I've been on a training course this week - cloistered in a hotel near Colchester. Seventy-two hours away from family and friends, seventy-five miles from Shoreham.
While the minutes ticked by in north Essex, the world changed around me. Snow fell constantly; it accumulated in piles and drifts; it bent the tree branches with its weight; it slowly transformed the cars outside into indistinguishable white mounds. The flakes swirled and floated past the windows of the conference room.
I watched the news and weather reports on TV in between seminars and 'case-plays'. I listened to the stories of stranded train travellers, of lorries abandoned at the sides of motorways, of schools and offices closed, and of farmers transporting midwives by tractor to the bedsides of women in labour. The whole country seemed to be sliding to a halt.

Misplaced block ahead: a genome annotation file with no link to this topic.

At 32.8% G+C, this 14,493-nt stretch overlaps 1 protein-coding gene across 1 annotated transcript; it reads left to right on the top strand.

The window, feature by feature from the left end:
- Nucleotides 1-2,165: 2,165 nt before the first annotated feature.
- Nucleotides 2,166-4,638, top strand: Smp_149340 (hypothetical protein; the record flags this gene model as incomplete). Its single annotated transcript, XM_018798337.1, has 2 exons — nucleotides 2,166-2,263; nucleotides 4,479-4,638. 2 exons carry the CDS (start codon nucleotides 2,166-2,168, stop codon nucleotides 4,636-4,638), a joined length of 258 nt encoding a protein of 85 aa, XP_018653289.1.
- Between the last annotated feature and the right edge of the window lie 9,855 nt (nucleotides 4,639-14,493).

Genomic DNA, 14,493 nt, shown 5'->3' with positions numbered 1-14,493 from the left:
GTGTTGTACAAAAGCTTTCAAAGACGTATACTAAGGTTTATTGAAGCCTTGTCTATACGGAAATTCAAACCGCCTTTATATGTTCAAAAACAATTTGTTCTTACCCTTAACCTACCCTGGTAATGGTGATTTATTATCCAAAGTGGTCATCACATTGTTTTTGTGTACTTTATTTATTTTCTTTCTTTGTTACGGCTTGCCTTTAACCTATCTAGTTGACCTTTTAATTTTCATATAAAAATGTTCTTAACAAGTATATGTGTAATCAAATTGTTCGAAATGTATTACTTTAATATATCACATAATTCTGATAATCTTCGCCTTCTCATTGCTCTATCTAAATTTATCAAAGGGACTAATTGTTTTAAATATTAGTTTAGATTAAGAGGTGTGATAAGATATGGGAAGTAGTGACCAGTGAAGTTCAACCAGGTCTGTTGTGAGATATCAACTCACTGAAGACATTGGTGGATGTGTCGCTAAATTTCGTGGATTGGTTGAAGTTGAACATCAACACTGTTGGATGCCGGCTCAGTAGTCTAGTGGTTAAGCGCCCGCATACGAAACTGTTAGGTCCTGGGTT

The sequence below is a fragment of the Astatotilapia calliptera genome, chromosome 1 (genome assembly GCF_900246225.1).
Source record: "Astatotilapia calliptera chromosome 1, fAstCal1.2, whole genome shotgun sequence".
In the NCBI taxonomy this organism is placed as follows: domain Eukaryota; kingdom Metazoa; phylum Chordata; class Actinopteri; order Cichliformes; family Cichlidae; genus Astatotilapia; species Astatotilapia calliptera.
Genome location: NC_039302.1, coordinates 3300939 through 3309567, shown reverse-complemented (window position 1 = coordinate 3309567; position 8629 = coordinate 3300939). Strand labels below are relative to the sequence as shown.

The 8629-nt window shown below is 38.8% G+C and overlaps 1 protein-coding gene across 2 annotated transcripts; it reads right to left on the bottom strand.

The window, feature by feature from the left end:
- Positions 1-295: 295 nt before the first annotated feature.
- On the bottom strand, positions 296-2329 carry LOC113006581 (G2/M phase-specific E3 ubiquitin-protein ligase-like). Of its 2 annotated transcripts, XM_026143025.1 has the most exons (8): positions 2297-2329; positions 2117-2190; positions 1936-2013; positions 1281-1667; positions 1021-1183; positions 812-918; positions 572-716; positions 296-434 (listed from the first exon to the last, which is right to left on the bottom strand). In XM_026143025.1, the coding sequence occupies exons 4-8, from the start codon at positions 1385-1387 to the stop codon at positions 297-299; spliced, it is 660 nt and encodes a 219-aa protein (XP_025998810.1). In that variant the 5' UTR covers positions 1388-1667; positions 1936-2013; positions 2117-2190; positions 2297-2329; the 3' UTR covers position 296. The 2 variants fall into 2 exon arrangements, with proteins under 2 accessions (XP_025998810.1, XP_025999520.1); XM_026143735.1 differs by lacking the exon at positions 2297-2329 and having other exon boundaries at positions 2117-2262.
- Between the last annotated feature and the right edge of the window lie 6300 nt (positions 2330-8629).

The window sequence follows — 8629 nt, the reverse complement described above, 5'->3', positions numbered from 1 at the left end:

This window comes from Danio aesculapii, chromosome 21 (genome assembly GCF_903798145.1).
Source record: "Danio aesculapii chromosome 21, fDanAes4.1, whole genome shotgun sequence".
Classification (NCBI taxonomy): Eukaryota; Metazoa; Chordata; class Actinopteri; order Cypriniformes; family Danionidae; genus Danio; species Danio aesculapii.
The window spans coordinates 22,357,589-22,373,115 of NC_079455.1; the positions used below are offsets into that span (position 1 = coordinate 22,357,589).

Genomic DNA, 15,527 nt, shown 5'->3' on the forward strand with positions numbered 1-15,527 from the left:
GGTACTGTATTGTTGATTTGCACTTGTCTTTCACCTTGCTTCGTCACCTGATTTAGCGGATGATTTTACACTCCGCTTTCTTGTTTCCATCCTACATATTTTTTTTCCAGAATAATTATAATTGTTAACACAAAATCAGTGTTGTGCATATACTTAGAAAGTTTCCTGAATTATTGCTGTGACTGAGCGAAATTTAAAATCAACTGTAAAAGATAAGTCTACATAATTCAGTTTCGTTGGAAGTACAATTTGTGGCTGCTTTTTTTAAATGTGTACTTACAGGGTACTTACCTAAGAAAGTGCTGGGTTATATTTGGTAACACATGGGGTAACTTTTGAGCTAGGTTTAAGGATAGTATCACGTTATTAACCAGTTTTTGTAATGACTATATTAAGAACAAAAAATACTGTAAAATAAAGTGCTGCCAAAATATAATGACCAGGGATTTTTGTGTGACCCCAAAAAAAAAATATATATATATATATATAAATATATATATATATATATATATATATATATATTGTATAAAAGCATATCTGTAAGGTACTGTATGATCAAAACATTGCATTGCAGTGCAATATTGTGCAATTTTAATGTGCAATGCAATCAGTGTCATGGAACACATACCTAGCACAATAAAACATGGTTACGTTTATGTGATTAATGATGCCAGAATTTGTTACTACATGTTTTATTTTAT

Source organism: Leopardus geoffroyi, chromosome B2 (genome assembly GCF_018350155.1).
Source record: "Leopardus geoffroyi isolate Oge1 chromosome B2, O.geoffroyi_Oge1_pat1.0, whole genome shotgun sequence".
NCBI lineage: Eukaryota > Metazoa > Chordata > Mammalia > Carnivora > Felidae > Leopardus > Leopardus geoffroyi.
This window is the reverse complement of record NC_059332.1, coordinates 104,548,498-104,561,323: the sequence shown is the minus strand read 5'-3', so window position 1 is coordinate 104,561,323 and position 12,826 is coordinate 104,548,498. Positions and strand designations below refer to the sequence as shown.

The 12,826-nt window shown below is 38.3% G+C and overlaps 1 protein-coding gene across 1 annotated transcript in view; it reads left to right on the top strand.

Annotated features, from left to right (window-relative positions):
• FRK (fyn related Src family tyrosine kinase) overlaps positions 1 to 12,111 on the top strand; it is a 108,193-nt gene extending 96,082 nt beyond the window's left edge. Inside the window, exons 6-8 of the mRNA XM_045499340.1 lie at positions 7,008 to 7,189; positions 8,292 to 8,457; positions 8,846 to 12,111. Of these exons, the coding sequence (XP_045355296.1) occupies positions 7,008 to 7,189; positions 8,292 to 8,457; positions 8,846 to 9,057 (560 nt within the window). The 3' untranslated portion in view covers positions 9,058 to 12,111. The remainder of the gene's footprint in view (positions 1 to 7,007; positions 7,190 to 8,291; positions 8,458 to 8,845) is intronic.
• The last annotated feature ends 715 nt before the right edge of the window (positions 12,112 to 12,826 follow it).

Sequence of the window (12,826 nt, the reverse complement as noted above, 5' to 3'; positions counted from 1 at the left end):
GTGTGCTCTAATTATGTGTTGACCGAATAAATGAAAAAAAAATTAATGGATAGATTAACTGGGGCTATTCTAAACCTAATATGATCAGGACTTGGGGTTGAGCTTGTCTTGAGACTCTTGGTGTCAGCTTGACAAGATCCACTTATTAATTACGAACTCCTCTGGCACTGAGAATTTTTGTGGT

As time passed, I began to feel less and less connected to reality. I wasn't sure if it was just the wintry blizzard outside that made me feel so cut off. Perhaps it was the faded '70s decor of the hotel, or the Christmas menu complete with crackers and paper hats, that greeted us in the restaurant.
I don't know if it was the experience of spending so much time with people I barely know, or the strange jargon-filled language that peppered our earnest discussions, but gradually I felt as though I'd lost my centre of gravity.
I've never experienced homesickness before, I haven't known that gut-wrenching pull. In the years since we came to Shoreham, I haven't realised just how much the rolling green hills of the valley and the messy cosiness of our house, have taken me up and enfolded me.
More than that, I haven't noticed how the comforting arms of my big kindly northerner, and the non-stop singing chatter of my dancing daughter have given me a sense of belonging.
Without them I am lost.